There's a better chance of a DL takeover of VA than with the "so-called" saviour SQ those days.

Singapore Airlines - KrisFlyer

02 Dec 2016

Total posts 47

It will be a terrible move. Hopefully it is just unfounded rumours.


11 Jul 2014

Total posts 943

The current Virgin CEO stuck around for 2 -3 years at previous companies therefore his plans are very short term. Slash and burn and move on.

20 Oct 2016

Total posts 2

If we wants to add revenue from Velocity, they need to drive redemption of points. They need to make point usage more widely available on VA and Partner Airlines. This may mean finally joining an Alliance to be able to generate revenue from demand to travel to places they can't serve directly.


Etihad - Etihad Guest

03 May 2019

Total posts 9

Joining any Alliance costs money, plus the ongoing membership expenses. Money that VA doesn't have.

In addition, there's only one Alliance option (SkyTeam) available to VA, as Oneworld or Star Alliance are not options for them due to rivals in both alliances who would not vote them in.

Virgin Australia - Velocity Rewards

04 Sep 2015

Total posts 18

Will it mean I cant use my Velocity points on Virgin ?

Virgin Australia - Velocity Rewards

24 Jan 2014

Total posts 2

So what will happen to all our points we have accrued plus the Platinum status? We always fly Virgin or SQ or Etihad. Should we make bookings to use the points or transfer to say KrisFlyer?? Any suggestions on a strategy if this sell off happens?

Etihad - Etihad Guest

11 May 2019

Total posts 6

Well firstly, just remember this is just speculation. Secondly, I'm guessing the 'Velocity' rewards points program would still be the same as it currently is. Any major changes would need to be well communicated and time allowed for members to adjust etc etc. Part of the takeover would need to include no loss of points and so on for members. However, it would also depend on the terms and conditions of the current Velocity rewards program.

Frankly, I'm not sure how a buyer would make money out of purchasing a rewards points program?!

Once again this articile is just speculation and I'm sure Virgin Velocity or Virgin Australia are not too impressed by it.

26 Apr 2018

Total posts 12

If you want happy customers who have confidence in your airline, part of the equation is to have ownership of your own FFP. No one knows if this story is accurate or just another case of journalistic speculation. I would guess that at the very least Virgin will keep a majority ownership stake.

Virgin Australia - Velocity Rewards

06 Mar 2015

Total posts 233

Looks like VA will hold on to the majority share of Velocity FF. This storyfFrom The new CEO " Virgin Australia boss Paul Scurrah has given his clearest indication yet that the airline intends to retain a majority stake in Velocity, the airline's frequent flyer program, even as it weighs a float of the lucrative loyalty business.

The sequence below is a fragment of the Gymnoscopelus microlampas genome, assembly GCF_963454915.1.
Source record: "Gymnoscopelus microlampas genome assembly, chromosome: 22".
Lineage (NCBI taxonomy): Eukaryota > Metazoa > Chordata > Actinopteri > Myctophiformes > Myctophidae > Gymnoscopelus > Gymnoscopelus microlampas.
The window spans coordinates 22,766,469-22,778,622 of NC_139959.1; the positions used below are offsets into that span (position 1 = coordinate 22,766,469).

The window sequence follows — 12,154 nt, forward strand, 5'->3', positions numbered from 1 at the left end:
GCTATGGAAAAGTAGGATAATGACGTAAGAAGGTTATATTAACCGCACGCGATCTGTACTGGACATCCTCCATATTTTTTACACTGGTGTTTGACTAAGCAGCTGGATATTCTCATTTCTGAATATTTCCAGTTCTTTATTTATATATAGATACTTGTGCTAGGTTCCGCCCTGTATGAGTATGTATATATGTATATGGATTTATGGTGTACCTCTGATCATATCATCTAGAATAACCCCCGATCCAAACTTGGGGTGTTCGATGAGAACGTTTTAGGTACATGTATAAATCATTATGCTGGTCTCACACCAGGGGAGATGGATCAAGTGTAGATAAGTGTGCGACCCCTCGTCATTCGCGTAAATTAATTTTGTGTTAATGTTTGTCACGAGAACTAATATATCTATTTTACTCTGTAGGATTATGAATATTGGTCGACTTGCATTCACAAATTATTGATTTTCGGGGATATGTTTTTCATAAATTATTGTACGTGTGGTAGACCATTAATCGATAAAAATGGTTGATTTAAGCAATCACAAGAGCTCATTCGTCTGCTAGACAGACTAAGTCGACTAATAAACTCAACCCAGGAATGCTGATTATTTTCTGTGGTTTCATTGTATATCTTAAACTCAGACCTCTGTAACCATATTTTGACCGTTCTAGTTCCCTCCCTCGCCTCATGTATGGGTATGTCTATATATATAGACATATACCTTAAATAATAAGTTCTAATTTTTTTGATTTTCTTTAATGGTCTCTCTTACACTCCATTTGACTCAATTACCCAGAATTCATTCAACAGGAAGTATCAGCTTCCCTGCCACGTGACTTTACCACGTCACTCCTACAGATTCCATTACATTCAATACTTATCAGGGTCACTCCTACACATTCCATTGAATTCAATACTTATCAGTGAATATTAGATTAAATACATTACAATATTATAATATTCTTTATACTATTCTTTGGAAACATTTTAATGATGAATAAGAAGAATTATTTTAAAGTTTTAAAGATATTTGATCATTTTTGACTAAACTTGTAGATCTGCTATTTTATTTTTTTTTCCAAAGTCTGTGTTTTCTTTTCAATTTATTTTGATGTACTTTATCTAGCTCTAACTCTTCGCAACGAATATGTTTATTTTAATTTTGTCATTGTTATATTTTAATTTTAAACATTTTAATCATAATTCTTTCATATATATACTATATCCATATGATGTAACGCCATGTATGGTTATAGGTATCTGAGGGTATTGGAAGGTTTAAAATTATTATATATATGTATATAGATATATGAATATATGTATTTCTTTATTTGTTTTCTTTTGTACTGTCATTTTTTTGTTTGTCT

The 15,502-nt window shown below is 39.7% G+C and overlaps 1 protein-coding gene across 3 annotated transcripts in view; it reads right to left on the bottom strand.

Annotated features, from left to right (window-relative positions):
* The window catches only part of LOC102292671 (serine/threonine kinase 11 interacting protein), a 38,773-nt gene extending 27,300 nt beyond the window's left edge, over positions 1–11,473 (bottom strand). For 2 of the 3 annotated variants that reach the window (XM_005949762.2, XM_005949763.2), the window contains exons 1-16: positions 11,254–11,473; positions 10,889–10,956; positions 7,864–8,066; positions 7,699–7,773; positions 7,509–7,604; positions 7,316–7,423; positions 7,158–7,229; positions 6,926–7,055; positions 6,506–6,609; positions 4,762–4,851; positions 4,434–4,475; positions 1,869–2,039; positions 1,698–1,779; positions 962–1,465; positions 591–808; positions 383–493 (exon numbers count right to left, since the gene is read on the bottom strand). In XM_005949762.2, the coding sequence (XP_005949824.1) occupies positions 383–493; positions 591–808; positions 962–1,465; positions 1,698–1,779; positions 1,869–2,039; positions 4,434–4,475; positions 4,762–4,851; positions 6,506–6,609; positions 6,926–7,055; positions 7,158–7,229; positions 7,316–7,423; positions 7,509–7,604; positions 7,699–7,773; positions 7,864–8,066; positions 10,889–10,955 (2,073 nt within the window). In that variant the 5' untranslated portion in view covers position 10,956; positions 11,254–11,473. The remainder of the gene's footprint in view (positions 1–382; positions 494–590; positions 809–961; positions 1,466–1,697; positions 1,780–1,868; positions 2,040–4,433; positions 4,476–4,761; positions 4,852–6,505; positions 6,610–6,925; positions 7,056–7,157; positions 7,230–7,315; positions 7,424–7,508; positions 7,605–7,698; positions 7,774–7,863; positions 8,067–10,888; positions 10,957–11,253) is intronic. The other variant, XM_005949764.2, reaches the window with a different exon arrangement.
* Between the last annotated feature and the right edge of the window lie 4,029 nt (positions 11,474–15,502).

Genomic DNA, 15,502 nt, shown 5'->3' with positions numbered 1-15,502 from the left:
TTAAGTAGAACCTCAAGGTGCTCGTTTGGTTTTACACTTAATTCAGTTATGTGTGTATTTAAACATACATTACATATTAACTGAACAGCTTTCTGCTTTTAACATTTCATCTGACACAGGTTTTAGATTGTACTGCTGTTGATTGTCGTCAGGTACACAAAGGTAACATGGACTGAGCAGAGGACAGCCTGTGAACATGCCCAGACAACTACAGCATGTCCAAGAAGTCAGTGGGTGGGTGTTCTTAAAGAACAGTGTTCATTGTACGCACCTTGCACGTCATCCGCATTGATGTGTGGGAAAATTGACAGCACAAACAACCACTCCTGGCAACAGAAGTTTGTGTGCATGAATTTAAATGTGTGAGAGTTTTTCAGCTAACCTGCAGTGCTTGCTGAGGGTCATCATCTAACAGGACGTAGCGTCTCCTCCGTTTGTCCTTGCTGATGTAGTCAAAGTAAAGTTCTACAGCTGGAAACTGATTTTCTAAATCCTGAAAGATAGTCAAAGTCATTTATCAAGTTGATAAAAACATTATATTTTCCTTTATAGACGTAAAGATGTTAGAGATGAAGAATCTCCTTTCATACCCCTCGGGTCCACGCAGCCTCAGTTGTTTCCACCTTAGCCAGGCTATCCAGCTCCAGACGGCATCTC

11 Jul 2014

Total posts 943

Smart move when you consider all the options, I'm not a keen fan of the Australian Stock Market but this would tempt myself to buy in.

18 Jan 2017

Total posts 51

It's quote simple, Affinity Equity Partners invested into the product because they believed that they could add value and sell their stake to make a profit at a later stage.
They are ready to pull the trigger and reap the benefits of their investment which was always going to happen.

Qantas - Qantas Frequent Flyer

18 Jul 2015

Total posts 27

We choose to fly VA rather than QF.

Why can't VA appreciate and reciprocate our loyalty?
If it's only about $$$, say so! and we'll fly cheaper.
PQQ to International is so expensive and unreliable becoming easier to drive!

05 Dec 2018

Total posts 144

Great decision to buy back. This is an important part to Virgin's survival in Australia and future growth.

Will be interesting to see how they will shake up this space to make to bring more appeal to the program.

We need a player to keep Qantas in check in Australia for the points game.

31 Mar 2014

Total posts 377

I don't think many people would have seen the buyback coming

Qantas - Qantas Frequent Flyer

21 Jan 2017

Total posts 51

Great news for sure. I actively accumulate VA points, and seeing what happened to aeroplan, I fear velocity was going to end up like it as well.

05 Jan 2018

Total posts 59

i'm liking the cut of this new CEOs jib...

Virgin Australia - Velocity Rewards

14 Mar 2017

Total posts 152

Seems like a questionable decision, so I can only assume this is a necessary prerequisite for something else...

07 Jan 2016

Total posts 35

I wonder where Virgin would find the (estimated) $700m to fund the purchase, especially given that they have already tallied $1.9b in losses over the last 7 years.